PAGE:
The soil fertility of Chinese fir plantations was comprehensively evaluated by the cloud model method, and the evaluation results were reliable. Compared with the traditional method, the cloud model can balance the randomness and fuzziness in the evaluation process, and can ensure the accuracy of the results, simplify the calculation process, and improve the calculation efficiency. Overall, this study provides a new method for evaluating soil fertility.

Supplementary Materials

The following are available online at https://www.mdpi.com/2071-1050/11/22/6286/s1, Table S1: General situation of experimental field of Chinese fir plantations in China.

Author Contributions

Conceptualization, Y.Y.; methodology, J.G. and H.F.; formal analysis, J.G.; investigation, J.G. and H.F.; data curation, J.S., P.C. and H.C.; writing—original draft preparation, J.G. and Y.Y.; writing—review and editing, Y.Y., J.G., J.S., H.F. and W.W.; funding acquisition, Y.Y. and W.W. All authors reviewed the manuscript.

Funding

This research was supported by the National Key Research and Development Program of China (grant no. 2016YFD0600304), the Key Laboratory of Watershed Geographic Sciences, Nanjing Institute of Geography and Limnology, Chinese Academy of Sciences (grant no. WSGS2017001), the Priority Academic Program Development of Jiangsu Higher Education Institutions (PAPD).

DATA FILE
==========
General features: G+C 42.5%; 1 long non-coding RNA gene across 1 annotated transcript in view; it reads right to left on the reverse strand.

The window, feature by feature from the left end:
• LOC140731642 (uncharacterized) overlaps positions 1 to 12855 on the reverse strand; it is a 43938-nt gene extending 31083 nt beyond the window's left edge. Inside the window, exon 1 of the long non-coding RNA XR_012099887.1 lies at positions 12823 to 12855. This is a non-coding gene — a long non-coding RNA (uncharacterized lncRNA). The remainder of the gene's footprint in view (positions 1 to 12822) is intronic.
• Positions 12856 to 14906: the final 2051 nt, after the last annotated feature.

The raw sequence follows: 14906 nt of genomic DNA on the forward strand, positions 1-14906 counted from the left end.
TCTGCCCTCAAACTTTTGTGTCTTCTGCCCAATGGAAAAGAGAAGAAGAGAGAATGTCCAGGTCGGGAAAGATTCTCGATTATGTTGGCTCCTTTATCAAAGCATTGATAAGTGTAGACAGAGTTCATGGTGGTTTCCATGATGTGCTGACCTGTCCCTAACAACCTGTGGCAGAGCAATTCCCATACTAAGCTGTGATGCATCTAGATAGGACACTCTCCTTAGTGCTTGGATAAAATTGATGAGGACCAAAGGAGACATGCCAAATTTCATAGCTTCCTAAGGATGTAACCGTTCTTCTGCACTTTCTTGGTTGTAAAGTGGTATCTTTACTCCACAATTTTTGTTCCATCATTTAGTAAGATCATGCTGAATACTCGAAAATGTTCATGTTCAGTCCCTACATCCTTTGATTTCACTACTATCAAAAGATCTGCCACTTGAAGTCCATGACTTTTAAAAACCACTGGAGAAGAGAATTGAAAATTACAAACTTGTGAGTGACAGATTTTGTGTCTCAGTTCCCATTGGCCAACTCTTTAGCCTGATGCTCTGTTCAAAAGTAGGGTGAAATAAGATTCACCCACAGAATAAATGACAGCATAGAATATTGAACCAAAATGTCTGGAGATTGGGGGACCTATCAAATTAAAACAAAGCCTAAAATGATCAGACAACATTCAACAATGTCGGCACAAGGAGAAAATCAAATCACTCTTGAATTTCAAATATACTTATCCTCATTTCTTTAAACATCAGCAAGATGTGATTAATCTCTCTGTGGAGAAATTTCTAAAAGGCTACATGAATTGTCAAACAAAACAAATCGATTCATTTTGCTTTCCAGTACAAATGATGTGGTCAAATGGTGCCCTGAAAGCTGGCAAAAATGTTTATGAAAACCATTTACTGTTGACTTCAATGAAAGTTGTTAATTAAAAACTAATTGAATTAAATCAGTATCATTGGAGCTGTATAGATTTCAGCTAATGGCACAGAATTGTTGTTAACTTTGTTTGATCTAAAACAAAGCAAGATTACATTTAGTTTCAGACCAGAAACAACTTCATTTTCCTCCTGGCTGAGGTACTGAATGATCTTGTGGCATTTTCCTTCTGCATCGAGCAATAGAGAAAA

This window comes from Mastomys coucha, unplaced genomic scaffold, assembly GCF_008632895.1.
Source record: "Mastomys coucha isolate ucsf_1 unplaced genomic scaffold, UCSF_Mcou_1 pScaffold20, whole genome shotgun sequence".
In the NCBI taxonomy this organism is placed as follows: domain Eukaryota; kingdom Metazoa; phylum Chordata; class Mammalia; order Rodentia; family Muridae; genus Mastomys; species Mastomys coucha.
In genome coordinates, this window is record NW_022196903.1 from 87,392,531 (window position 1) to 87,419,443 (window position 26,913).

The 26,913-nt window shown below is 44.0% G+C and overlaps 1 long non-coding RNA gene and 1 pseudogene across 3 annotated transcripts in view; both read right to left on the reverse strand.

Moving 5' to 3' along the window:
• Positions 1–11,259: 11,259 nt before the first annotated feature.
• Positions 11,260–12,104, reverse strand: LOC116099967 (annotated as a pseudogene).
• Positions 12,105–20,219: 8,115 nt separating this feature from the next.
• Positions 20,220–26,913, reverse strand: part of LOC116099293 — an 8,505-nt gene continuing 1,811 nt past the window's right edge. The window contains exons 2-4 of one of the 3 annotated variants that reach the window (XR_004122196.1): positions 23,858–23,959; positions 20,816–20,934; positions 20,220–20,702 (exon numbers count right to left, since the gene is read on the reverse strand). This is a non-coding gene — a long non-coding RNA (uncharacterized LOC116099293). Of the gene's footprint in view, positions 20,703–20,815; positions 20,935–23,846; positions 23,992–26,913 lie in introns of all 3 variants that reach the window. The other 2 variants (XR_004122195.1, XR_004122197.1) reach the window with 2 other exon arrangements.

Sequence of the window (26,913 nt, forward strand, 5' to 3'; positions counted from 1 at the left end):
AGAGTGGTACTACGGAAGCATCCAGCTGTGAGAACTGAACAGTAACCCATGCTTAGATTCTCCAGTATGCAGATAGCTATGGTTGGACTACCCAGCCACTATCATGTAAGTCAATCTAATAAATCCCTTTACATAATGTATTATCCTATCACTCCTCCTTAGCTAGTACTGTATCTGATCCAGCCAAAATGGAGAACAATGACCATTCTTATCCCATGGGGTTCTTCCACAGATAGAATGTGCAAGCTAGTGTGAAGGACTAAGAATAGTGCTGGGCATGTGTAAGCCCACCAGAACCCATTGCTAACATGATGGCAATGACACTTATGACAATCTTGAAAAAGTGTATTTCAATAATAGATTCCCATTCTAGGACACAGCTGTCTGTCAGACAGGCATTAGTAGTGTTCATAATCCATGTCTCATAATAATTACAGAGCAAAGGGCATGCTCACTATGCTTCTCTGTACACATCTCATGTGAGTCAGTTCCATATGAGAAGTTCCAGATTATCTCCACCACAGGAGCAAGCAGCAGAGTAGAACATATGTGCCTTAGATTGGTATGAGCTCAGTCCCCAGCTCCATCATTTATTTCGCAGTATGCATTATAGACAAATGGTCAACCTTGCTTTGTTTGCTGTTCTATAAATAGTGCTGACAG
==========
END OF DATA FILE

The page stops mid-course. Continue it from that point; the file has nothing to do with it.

Acknowledgments

We thank Menghua Han for her assistance with data collection. We are very grateful to the scholars who conducted the field trips and thanked the scholars mentioned in the references.

Conflicts of Interest

The authors declare no conflict of interest.

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Figure 1. Distribution map of experimental forest farms (sites) in southern China.
Figure 1. Distribution map of experimental forest farms (sites) in southern China.
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Figure 2. Forward normal cloud generator of the cloud model.
Figure 2. Forward normal cloud generator of the cloud model.
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Figure 3. Cloud models of evaluation indexes for the soil fertility of Chinese fir plantations. (a) soil pH (pH), (b) soil organic matter (OM, g·kg−1), (c) total nitrogen (TN, g·kg−1), (d) total phosphorus (TP, g·kg−1), (e) total potassium (TK, g·kg−1), (f) available nitrogen (AN, mg·kg−1), (g) available phosphorus (AP, mg·kg−1), (h) available potassium are (AK, mg·kg−1).
Figure 3. Cloud models of evaluation indexes for the soil fertility of Chinese fir plantations. (a) soil pH (pH), (b) soil organic matter (OM, g·kg−1), (c) total nitrogen (TN, g·kg−1), (d) total phosphorus (TP, g·kg−1), (e) total potassium (TK, g·kg−1), (f) available nitrogen (AN, mg·kg−1), (g) available phosphorus (AP, mg·kg−1), (h) available potassium are (AK, mg·kg−1).